1. Edward Harrison says


      This may be a game of chicken, but I think the constraints for the Obama Administration do necessitate it. In late 2008, as I made my top ten predictions for 2009, I wrote “The Obama Administration will be faced with a state government bankruptcy. They will bail out the state and promise to do the same again, much to the liking of liberals and municipal bond holders.”

      At the time I was thinking specifically of California, but it became clear early in the Obama Administration that there was not going to be a ‘bailout’ for California. Yes, because of the federal nature of the U.S. and the stimulus package, California received aid, but I was wrong in assuming that California, like the banks would receive a bailout.

      Fast forward to 2010 and the hub bub in Washington is less about saving banks or states from economic Armageddon and more about the need to rein in deficit spending given the perceived precarious position of the U.S. government. That is how the debate is now being framed politically. And the Obama Administration buys into this framing.

      Therefore, in an election year in which the Obama Administration is touting the recovery of employment as the last ‘lagging’ indicator on the road to business as usual, it is LESS likely that a ‘bailout’ will be forthcoming. Moreover, it is also less likely that any substantial stimulus package designed to aid states will be forthcoming.

      That’s how I see the political constraints now. Stimulus is out and bailouts are a non-issue because they simply won’t happen.

  2. Chad S says

    The conditions in state and local governments are terrible, of that there is no doubt. I would add that a recent Chicago/Northwestern research paper in the Journal of Economic Perspectives reveals that state pensions, properly discounted at the risk-free rate rather than assumed returns of around 8%, reveals a $3.23 trillion underfunding gap. Those are properly capitalized contractual obligations that should be scored on the balance sheet.

    Second, however, I would not totally concur that the states are revenue constrained in the same sense as Greece. To be sure, they cannot issue their own debt; but a de facto fiscal stimulus plan via federal government grants-in-aid to states has been used – and will probably continue to be – to mask some of the budget shortfalls. This was a hefty part of the last stimulus bill, which allowed states to “extend and pretend”, much like banks.

    25% of state revenues were derived from federal transfers this latest quarter. On a rolling 4-quarter sum basis, there was a quarter over quarter increase of $100 billion in aid to states.

    The next problem as I see it is when the debts become impaired and governments are forced to come clean on the issue. Potentially, the cascading event might be a normal repricing of credit risk on the bonds, but with a magnitude that moves systemically through the financial system…though I do not claim to know exactly what those dynamics will look like when they occur.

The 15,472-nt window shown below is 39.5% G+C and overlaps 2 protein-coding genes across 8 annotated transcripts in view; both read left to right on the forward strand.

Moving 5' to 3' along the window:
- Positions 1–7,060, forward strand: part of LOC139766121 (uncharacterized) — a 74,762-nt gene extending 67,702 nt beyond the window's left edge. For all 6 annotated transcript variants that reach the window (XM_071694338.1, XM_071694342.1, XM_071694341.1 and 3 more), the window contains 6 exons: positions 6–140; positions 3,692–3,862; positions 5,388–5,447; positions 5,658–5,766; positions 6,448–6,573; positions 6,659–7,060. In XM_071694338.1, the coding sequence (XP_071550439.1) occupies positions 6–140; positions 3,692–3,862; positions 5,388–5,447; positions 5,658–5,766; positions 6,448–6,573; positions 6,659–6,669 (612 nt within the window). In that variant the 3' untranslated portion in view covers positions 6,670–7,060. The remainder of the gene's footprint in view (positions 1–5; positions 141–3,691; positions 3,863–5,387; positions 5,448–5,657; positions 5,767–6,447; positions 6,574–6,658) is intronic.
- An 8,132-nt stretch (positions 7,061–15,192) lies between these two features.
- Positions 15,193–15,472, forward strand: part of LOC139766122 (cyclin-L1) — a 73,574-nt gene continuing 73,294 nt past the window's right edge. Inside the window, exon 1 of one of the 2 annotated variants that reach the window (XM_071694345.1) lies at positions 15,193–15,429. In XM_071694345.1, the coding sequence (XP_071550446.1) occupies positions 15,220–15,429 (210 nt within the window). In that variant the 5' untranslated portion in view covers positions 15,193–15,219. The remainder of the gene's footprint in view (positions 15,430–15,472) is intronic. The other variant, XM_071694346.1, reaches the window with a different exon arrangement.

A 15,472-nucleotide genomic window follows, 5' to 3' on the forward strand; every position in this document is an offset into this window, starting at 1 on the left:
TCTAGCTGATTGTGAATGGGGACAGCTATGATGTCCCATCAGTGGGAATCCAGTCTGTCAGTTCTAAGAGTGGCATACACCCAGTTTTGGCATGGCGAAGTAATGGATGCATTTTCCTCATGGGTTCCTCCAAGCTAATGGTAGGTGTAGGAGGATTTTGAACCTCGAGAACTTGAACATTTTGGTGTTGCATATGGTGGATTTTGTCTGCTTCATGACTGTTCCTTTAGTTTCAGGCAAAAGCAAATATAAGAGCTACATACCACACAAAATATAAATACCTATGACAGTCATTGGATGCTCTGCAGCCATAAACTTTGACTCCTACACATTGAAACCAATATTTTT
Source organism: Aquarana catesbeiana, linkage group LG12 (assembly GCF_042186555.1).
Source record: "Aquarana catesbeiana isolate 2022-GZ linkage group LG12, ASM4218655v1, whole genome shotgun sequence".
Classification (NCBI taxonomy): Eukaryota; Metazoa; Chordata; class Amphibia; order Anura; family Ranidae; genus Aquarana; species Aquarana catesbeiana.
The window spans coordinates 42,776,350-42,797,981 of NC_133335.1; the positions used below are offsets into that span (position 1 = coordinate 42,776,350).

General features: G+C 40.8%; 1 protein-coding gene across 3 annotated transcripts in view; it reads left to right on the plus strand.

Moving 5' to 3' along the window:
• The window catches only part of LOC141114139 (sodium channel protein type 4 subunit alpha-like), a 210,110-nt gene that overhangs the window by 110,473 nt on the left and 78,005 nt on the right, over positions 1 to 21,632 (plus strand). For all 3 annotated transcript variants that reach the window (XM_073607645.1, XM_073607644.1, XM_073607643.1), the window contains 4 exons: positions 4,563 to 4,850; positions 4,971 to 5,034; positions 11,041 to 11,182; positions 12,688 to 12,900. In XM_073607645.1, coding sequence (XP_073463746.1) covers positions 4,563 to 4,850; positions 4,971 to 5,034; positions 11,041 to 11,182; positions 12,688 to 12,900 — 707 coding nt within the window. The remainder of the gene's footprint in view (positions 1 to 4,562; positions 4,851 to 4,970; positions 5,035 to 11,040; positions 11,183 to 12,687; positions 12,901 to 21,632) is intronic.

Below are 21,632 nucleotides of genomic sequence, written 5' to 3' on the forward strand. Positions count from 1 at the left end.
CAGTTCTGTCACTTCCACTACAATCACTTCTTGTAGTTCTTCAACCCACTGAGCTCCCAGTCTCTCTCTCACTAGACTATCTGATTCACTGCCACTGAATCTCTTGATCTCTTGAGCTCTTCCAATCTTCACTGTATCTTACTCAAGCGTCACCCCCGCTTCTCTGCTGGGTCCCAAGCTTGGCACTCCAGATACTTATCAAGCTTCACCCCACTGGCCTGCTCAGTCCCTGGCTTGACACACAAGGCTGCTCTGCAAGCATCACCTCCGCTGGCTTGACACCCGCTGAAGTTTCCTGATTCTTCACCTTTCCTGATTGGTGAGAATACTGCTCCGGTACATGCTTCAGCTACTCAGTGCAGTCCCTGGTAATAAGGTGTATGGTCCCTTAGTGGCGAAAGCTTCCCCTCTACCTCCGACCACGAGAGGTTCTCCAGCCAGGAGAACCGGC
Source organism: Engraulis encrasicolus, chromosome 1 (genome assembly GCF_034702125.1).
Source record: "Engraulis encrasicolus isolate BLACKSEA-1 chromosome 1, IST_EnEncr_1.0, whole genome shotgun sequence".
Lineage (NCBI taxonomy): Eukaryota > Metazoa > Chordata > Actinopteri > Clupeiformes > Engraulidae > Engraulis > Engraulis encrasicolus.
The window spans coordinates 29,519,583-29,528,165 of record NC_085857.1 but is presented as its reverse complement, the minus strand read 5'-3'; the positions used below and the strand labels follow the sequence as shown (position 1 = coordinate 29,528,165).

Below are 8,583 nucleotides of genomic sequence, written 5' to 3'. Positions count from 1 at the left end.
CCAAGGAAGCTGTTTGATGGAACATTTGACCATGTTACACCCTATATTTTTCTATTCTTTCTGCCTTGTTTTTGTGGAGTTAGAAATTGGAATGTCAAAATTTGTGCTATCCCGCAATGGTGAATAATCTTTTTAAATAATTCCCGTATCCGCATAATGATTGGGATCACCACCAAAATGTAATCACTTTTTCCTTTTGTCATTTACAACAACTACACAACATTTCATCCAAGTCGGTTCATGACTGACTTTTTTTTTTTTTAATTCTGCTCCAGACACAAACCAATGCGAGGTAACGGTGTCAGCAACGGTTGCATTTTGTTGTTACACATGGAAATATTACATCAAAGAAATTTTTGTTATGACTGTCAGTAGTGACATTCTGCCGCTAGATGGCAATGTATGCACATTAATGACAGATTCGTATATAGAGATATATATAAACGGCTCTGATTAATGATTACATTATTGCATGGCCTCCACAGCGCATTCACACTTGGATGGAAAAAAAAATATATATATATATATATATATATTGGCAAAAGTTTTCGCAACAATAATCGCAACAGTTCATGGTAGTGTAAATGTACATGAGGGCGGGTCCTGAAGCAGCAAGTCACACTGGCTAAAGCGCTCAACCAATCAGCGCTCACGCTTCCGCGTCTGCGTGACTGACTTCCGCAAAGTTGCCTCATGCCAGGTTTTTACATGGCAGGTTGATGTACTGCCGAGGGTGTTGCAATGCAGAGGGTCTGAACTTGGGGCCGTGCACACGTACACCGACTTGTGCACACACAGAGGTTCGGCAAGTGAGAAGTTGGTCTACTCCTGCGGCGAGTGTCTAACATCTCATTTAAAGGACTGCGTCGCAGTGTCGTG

1. Edward Harrison says


      I attempted to use qualifying language to make a directional comparison between Greece and state and local municipalities in the US. While directionally the comparison is apt, I was using the qualifying language to signal that I don’t think the situation in the U.S. states is as stark.

      So when I say “revenue constrained,” I am saying that states face a funding problem if they cannot reduce the gap between revenue and taxes which is the source of very large deficits all around. Does that mean the problem is as large as it is in Greece? No. It does mean, however, that the constraint is the same one facing Greece i.e. states are not debtors in a currency which they print and therefore must meet deficit spending via the issuance of debt. And that makes them vulnerable to debt revulsion. In this environment, it makes it almost compulsory that the funding gap be closed by raising revenue via taxes and fees and cutting spending via layoffs.

      One key difference between the US and the Eurozone is the fiscal transfers from which states benefit in hard times. Automatic stabilizers via the federal government provide a cushion that the likes of Greece does not have. Another key difference is the debt, which in Greece is an order of magnitude larger than in States for the simple fact that Greece is a sovereign where most long-lived social claims reside (think social security, health care).

      The bottom line is that the states have a funding need which the federal government is resistant to meeting. In order to meet that need without being shut out of the market is going to require ‘austerity’ by the second half of this year. My sense, however, is that even so, we are going to see debt revulsion in munis as we are now seeing in Greece.

      One last point: while I paint with a big brush, there are clearly differences between states and between individual bond issues based upon the revenue streams collateralizing the bonds. Some issues are going to outperform, so you have a relative value play developing. That’s not an issue I am pursuing here. But, I don’t want to make it seem like the whole market is going down the tubes. It’s just that, in my view, the contagion I see as likely will have a measured impact on everything in this market.